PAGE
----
Signup date: 20 May 2008 at 1:05pm
Last login: 21 Mar 2014 at 11:54am
Post count: 370
I would recommend you simply use endnote as a reference manager
Any papers you want to read, or even are considering reading I would either print, or save as PDF
Then, when you come to write something for the first time, I recommend you only put the details you need for the reference, i.e. title, author, year published, journal etc into endnote programme. A colleage of mine did the whole import journal plus abstract and link to journal thing from web of science, In the end the file got too big and crashed endnote and he lost a lot of the information.
You may be ok if you are running a newer version, and he had imported over 200 references this way, but I would recommend just having the minimum of info in endnote and use it as a reference manager, whilst saving any papers you may want to read as PDFs
At the moment I feel like my PhD is going OK, I'm at the very end, and am aiming to submit by Christmas all being well. Most of my thesis is written, and I have maybe 2 more experiments to finish, both of them repeats.
Generally my PhD has gone quite badly I would say, and have generally felt this way about most of it. I don't have any first authored publications, although may get on 4 publications as 2nd author in the quite distant future, (not sure 2nd authorship is of much use or not, any input, much appreciated). I'd say some of the reasons for this going badly is my fault, although for a lot of it I blame poor supervision (critical equipment not working when I started, and not fixed for 1st 14 months, lack of interest from boss generally, lack of any constructive input from boss, and lack of respect from boss generally, and regarding my input into other people's projects.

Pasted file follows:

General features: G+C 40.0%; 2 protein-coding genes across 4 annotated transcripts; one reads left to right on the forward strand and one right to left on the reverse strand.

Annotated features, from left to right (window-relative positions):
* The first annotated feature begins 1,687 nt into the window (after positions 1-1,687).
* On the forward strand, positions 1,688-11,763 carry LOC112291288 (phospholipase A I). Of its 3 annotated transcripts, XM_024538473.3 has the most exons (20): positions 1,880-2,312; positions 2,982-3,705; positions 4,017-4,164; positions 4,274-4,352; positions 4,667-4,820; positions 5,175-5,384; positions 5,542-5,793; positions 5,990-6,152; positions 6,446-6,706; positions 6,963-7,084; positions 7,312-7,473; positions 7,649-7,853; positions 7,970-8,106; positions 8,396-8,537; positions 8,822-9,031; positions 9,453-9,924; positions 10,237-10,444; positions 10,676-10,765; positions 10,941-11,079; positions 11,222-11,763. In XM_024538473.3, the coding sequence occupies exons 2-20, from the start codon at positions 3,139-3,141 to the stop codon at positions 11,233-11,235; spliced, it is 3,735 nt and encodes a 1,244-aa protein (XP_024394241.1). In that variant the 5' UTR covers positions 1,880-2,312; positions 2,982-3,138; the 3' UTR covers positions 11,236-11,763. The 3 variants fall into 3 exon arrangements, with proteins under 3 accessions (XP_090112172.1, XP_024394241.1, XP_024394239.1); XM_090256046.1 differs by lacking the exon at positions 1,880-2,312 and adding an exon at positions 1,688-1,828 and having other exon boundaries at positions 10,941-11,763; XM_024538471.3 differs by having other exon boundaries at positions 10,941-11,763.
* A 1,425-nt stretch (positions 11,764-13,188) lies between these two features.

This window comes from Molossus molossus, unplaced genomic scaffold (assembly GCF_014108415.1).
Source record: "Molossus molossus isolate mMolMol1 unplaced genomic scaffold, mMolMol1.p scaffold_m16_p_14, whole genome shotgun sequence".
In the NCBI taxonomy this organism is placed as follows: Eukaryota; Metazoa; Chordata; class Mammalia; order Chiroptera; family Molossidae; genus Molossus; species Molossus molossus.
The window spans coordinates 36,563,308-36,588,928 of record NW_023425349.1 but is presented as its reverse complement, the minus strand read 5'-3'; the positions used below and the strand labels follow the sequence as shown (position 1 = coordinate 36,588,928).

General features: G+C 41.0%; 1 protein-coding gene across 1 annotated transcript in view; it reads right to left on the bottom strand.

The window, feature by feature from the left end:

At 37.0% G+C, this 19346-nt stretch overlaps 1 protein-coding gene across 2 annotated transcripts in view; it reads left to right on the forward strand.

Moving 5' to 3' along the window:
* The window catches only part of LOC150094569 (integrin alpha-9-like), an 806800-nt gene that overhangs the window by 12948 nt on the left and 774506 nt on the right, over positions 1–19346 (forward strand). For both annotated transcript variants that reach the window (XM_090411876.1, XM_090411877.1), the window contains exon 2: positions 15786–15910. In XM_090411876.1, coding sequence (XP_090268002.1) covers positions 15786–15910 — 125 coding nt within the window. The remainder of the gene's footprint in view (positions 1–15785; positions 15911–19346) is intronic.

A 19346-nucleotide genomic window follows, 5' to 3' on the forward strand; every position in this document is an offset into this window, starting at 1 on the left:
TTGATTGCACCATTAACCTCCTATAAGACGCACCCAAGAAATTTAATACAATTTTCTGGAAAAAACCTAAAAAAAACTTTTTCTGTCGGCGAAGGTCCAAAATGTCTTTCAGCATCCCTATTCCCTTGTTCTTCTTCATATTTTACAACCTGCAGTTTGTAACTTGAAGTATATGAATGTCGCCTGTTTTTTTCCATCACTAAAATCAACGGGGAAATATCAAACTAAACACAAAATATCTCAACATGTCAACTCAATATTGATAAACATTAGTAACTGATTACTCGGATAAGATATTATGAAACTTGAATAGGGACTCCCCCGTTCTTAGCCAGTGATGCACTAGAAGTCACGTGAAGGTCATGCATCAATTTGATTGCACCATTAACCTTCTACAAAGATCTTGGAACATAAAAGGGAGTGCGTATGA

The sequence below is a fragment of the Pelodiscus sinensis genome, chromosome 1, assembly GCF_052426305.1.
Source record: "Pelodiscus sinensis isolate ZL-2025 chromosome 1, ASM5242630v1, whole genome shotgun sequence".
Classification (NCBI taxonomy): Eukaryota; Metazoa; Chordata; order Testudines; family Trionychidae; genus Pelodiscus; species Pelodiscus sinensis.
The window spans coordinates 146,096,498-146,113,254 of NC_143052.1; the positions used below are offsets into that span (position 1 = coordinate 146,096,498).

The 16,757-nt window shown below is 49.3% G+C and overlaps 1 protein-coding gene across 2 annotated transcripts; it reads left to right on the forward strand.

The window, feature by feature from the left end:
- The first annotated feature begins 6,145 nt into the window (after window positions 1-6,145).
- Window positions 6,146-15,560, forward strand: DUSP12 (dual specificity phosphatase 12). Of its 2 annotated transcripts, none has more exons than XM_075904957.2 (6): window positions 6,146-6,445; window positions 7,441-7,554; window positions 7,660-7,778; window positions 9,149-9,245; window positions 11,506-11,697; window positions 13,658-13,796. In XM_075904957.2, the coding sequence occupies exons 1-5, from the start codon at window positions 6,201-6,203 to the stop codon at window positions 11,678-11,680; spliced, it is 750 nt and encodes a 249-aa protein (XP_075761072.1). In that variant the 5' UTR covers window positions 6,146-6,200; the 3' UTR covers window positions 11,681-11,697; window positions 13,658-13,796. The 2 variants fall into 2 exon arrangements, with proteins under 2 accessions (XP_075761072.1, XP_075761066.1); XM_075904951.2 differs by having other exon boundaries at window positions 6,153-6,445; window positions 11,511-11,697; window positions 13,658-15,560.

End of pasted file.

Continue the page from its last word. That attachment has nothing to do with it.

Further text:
At the moment I feel fairly ok about it all, I think my thesis will get the job done, though will be glad to get finished. My biggest worry is finding employment. I've applied for four jobs so far, and am eyeing up a 5th (1 industry, 4 post-doc), only one has closed for applications yet. My funding expired 2 months ago, so I'm writing up whilst living off savings which is not ideal.
also slightly worried about my boss giving me a reference, just have to hope it will be ok.
The problem I can see here is that your boss may not be prepared to accept your arguement that your chapter idea does not seem like a good one.
The key here is to have the meeting, but take time to explain why you don't think the idea is any good. In academia it should be the case that anything where there is sufficient evidence to justify an arguement, will make sense as an arguement. So, as long as you can say accurately why you think the idea is not a good one on the basis of the data that you have, your boss can either accept your arguements, or question the data that your arguements are based upon
It sounds to me like you could do with leaving this idea alone for a little while, ultimately I think you will need to be honest and tell your boss the problem. I appreciate supervisors can be pretty awful, but he should be prepared to accept that this is reasearch, and sometimes things don't go as you might have hoped. As long as your arguements are sound, you should be fine.
As far as tonight goes, I can't recommend much, just try to figure out why the stuff you are doing is not working, or what your ideas are to this extent, and send that to your boss?
I envy you for having the job finished, thus leaving you to pursue other aspects of life for now